• Eye Spy: Simple and old fashioned! This is a great game for even the youngest of children and a fun way to spend some quality time together while laying down.
  • Scavenger Hunts: From my perch on the couch, I’ll send our boys off in search of random items throughout the house. The more unique or difficult the item, the more fun they seem to have!
  • Shadow Puppets: Keep an old flashlight handy for some shadow puppet fun- a great laying down activity that is sure to bring loads of giggles!
  • Small card games: UNO or Spot It Jr. are great card games for kids. They even make card holders for tiny hands to help ease any frustration of holding a handful of UNO cards!
  • Tiny game books: Amazon sells some super cheap pocket sized maze books and dot-to-dot books that our sons love to work on together. Bonus: These are both excellent for developing the eye muscles young children need for vision tracking and convergence!
  • Scratch and Sketch books: Another relatively cheap Amazon find that makes for great fun together. There are all sorts of themed books where little (and big!) artists scratch designs into black paper to reveal colorful rainbows below. It’s different enough from normal coloring to keep a little one’s attention for a good while.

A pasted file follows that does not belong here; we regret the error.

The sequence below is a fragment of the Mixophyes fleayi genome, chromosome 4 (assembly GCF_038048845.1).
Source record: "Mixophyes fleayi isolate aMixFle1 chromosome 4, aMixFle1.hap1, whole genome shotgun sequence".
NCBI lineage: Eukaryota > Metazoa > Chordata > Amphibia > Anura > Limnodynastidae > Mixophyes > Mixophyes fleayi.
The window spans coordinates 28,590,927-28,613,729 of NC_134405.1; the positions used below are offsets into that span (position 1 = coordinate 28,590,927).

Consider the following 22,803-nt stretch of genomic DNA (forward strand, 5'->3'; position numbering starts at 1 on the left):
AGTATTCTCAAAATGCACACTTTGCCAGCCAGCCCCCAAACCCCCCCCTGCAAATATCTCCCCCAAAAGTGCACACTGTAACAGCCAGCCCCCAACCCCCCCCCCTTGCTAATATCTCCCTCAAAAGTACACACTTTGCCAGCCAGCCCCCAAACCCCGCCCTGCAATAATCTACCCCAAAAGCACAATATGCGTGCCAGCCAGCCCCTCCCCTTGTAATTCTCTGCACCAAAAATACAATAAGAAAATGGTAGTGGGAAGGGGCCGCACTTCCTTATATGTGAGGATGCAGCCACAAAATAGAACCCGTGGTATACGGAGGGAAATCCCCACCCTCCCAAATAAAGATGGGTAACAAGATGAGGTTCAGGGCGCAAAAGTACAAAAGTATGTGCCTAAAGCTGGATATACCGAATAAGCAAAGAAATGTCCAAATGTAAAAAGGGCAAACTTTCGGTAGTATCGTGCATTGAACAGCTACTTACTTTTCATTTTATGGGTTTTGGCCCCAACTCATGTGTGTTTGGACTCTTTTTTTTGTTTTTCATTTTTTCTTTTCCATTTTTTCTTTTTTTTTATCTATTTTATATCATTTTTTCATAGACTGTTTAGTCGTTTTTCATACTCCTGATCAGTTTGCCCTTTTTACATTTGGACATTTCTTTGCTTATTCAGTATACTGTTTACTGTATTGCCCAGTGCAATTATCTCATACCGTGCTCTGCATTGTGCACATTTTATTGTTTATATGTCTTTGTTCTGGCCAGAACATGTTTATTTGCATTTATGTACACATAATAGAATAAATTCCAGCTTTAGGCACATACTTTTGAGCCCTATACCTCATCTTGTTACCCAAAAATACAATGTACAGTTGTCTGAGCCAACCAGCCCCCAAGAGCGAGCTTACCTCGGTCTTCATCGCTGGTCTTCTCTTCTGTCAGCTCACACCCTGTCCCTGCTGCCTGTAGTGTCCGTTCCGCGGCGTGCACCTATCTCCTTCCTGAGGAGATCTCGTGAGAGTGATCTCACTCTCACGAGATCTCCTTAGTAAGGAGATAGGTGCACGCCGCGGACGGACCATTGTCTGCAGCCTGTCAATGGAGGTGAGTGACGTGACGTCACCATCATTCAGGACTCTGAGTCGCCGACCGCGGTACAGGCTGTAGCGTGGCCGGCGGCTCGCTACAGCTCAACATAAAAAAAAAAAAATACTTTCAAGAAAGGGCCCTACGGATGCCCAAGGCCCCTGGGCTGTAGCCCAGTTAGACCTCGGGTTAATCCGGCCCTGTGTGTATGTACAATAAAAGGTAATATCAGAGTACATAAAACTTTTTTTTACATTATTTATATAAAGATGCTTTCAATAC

For days that I’m able to be up at the dining room table to play but still need some calm quiet activities for us to enjoy together, these are a few of our favorites:

  • Play Dough: Homemade (to be made on a good day!) or store bought, Play-Doh is a calm, sitting down activity to enjoy with your little ones on a day you’re not up for much.
  • Marshmallow Bridges: I’ll be honest, we don’t always end up with bridges- but giving your little ones a bag of mini marshmallows and a box of toothpicks allows for imaginations to run wild without running anyone ragged!
  • Free Coloring Pages: Go to Google.com and type in “coloring pages” (plus any theme your kiddos might like) and then hit “Images”. Up pops hundreds of free coloring pages to print out! Add some crayons or colored pencils and you’ve got yourself a quiet, soothing activity for everyone!

 

ABOUT ELIZABETH

Elizabeth Paddock is a mother, wife, and writer from southeast Michigan. With a master’s degree in clinical social work, Elizabeth has been a stay-at-home mother of identical twin boys for the last six years which has allowed her to focus on her family and her writing. She has written for the medical talk show Ask Dr. Nandi as well as the award winning Hollywood Mom Blog and is currently working on her first book about gifted education. Elizabeth has a primary diagnosis of Mast Cell Activation Disorder along with secondary diagnoses of Postural Orthostatic Tachycardia Syndrome and Joint Hypermobility Syndrome. For more information on mast cell disorders, please visit The Mastocytosis Society at www.tmsforacure.org.